Undergraduate: Level 4
Thursday 05 October 2023
Friday 15 December 2023
15 August 2023
Requisites for this module
BA 63C2 Psychological Studies,
BA C801 Psychology (Including Year Abroad),
BA C802 Psychology,
BA C807 Psychology (Including Foundation Year),
BA C810 Psychology (Including Placement Year),
BSC C800 Psychology,
BSC C803 Psychology (Including Year Abroad),
BSC C811 Psychology (Including Placement Year),
BSC C812 Psychology (Including Foundation Year),
BSC C806 Psychology with Cognitive Neuroscience (Including Year Abroad),
BSC C808 Psychology with Cognitive Neuroscience,
BSC C809 Psychology with Cognitive Neuroscience (Including Placement Year),
BSC C813 Psychology with Cognitive Neuroscience (Including Foundation Year),
MSCIC999 Psychology with Cognitive Neuroscience,
MSCICA98 Psychology with Cognitive Neuroscience (Including Placement Year),
MSCICA99 Psychology with Cognitive Neuroscience (Including Year Abroad),
BSC C814 Psychology with Economics,
BSC C815 Psychology with Economics (Including Year Abroad),
BSC C816 Psychology with Economics (Including Placement Year),
BSC C817 Psychology with Economics (Including Foundation Year),
MSCIC998 Psychology with Advanced Research Methods,
MSCICB98 Psychology with Advanced Research Methods (Including Placement Year),
MSCICB99 Psychology with Advanced Research Methods (Including Year Abroad),
BSC C680 Sport and Exercise Psychology,
BSC C681 Sport and Exercise Psychology (including Year Abroad),
BSC C682 Sport and Exercise Psychology (including Placement Year)
In this module you will discover answers to fundamental questions in the science of emotion: What are emotions and why do we have them? Is it possible to elicit specific emotions in people and measure them? How good are we at sensing how someone else is feeling? Why are some people more emotional than others? You'll untangle the complexities involved in studying human emotion by: exploring a variety of research methods and measurements, applying critical thinking to psychological concepts, and mastering the data analysis techniques that allow psychologists to draw conclusions about our experience of emotion.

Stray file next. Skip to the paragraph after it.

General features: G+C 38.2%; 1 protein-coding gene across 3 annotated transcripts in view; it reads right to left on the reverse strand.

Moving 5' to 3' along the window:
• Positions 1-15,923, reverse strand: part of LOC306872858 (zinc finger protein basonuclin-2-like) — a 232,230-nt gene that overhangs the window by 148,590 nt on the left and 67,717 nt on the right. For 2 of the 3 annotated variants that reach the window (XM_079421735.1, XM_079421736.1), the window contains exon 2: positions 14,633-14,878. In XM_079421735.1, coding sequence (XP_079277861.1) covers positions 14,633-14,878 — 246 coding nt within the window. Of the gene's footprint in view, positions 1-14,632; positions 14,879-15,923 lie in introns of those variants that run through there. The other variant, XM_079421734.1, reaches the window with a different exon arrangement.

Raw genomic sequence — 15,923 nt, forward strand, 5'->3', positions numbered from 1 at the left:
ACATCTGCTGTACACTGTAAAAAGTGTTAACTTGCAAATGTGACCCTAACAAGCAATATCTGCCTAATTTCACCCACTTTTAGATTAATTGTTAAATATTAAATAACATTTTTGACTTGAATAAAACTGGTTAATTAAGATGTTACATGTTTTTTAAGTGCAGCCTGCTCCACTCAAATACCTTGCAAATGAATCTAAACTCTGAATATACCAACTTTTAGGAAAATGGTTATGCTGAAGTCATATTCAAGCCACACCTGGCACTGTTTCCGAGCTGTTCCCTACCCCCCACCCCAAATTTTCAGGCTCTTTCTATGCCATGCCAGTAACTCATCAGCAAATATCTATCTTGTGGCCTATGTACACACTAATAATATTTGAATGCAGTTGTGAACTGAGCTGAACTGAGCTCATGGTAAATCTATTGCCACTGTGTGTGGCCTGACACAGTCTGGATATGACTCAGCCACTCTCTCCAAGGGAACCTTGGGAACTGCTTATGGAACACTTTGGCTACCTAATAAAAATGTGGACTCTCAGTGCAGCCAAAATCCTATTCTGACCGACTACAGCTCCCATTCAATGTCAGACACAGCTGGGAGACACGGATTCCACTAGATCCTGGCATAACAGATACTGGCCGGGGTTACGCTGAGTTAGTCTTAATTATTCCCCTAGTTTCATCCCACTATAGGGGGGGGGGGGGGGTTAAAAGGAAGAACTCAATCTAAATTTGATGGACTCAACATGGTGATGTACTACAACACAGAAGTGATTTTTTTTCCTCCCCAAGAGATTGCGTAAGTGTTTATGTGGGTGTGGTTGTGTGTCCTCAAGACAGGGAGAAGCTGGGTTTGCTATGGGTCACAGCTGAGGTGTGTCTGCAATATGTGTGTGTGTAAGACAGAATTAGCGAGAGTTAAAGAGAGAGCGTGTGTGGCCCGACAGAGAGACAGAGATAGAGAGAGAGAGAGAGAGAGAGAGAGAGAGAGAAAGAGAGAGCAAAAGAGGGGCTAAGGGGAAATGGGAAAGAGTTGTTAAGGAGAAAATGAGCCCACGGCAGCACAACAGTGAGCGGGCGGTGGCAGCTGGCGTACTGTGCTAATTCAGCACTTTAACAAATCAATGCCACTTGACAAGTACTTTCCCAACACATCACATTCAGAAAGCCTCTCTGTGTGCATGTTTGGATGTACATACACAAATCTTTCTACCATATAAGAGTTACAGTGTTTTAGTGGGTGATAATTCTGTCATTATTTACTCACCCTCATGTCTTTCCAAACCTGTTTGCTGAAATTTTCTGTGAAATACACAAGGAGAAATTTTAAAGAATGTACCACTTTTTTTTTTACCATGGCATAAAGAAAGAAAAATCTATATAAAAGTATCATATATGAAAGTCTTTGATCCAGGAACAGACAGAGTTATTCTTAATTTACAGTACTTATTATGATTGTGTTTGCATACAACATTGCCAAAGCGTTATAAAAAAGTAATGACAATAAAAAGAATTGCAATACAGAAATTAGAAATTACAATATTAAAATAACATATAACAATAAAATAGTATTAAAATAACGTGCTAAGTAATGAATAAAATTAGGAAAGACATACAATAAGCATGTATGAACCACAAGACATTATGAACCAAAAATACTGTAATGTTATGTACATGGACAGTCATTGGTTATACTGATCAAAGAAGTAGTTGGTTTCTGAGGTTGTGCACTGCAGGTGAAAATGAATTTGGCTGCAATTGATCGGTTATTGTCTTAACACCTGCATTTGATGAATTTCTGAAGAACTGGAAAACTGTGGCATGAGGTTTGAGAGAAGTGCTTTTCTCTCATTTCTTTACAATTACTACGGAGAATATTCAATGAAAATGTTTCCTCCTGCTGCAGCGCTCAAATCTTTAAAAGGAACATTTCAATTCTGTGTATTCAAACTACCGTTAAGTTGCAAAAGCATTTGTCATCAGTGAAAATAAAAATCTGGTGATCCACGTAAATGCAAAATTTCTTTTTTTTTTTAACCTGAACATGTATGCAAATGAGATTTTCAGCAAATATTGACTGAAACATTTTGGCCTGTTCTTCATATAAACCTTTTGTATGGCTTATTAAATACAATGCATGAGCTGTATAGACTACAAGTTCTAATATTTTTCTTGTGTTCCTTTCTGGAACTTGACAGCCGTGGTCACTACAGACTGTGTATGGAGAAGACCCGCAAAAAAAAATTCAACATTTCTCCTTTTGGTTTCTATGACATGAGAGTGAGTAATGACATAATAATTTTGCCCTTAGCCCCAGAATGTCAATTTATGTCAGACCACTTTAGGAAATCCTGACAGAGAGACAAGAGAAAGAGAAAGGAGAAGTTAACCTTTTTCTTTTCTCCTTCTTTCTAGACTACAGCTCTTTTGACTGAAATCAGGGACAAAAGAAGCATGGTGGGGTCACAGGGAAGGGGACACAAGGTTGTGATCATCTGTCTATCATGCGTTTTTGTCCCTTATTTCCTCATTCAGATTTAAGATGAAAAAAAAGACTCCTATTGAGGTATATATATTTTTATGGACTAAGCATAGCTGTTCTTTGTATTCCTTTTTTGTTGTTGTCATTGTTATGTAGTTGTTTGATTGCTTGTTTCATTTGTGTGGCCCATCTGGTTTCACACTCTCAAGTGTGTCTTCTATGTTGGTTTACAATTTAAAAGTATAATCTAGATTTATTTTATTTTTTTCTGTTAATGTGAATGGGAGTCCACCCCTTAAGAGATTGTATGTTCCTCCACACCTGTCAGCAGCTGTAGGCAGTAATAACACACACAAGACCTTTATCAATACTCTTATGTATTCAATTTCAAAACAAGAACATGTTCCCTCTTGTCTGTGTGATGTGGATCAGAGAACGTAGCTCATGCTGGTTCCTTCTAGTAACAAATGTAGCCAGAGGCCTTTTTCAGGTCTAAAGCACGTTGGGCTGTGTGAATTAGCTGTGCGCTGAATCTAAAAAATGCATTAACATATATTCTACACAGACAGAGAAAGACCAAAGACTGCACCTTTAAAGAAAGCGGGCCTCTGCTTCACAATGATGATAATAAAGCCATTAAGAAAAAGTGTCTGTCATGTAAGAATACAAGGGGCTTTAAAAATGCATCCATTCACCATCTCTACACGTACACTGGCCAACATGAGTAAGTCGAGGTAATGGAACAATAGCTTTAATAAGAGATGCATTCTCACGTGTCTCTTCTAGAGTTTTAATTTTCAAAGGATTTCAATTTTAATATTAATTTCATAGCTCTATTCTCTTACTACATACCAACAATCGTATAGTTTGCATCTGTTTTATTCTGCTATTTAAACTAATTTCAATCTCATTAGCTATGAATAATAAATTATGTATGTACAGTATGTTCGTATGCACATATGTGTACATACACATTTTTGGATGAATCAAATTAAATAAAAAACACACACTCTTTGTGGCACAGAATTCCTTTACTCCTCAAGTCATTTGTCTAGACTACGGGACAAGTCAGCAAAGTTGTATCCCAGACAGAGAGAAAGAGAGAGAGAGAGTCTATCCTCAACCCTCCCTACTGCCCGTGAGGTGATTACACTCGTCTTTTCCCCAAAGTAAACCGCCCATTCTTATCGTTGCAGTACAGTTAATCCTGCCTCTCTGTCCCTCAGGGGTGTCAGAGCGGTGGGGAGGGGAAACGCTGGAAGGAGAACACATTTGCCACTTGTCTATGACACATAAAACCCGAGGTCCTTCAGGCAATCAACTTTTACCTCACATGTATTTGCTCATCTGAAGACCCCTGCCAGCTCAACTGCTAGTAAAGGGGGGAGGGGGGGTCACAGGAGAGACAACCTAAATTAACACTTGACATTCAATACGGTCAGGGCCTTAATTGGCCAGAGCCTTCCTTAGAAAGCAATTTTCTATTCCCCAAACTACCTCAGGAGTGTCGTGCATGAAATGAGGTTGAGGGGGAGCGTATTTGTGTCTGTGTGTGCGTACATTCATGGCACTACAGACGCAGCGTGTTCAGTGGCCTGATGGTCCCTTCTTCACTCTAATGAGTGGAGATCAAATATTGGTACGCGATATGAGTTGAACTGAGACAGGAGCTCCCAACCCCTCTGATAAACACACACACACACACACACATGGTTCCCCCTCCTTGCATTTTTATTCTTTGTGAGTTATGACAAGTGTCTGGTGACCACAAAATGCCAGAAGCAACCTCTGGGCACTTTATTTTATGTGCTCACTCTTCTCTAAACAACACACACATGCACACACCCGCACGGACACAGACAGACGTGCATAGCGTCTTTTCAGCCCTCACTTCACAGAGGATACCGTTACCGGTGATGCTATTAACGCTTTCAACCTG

The aims of this module are:
- To provide students with knowledge of core theoretical, methodological, and applied approaches in the science of emotion. Special attention will be given to: learning about the tools used to elicit and measure emotional experience, how data can be analysed to understand measurement uncertainty and variability, and critically evaluating emotion science methods/measurement.
- To give students the opportunity to create their own emotion induction materials, and to learn how to write up their methods in a scientific format appropriate to psychology (APA style).
By the end of this module, students will be expected to be able to:
- Demonstrate understanding of core theoretical, methodological, and applied approaches to the scientific study of human emotion.
- Master the research skills required for eliciting and measuring emotional experience.
- Write a methods section of a scientific report according to APA format.
- Interpret quantitative information (e.g., in graphs, figures, and tables) and demonstrate understanding of key statistical concepts around measurement and variability.
No additional information available.
This module will be delivered via:
- Lectures – including methods to enhance student engagement (e.g., polleverywhere)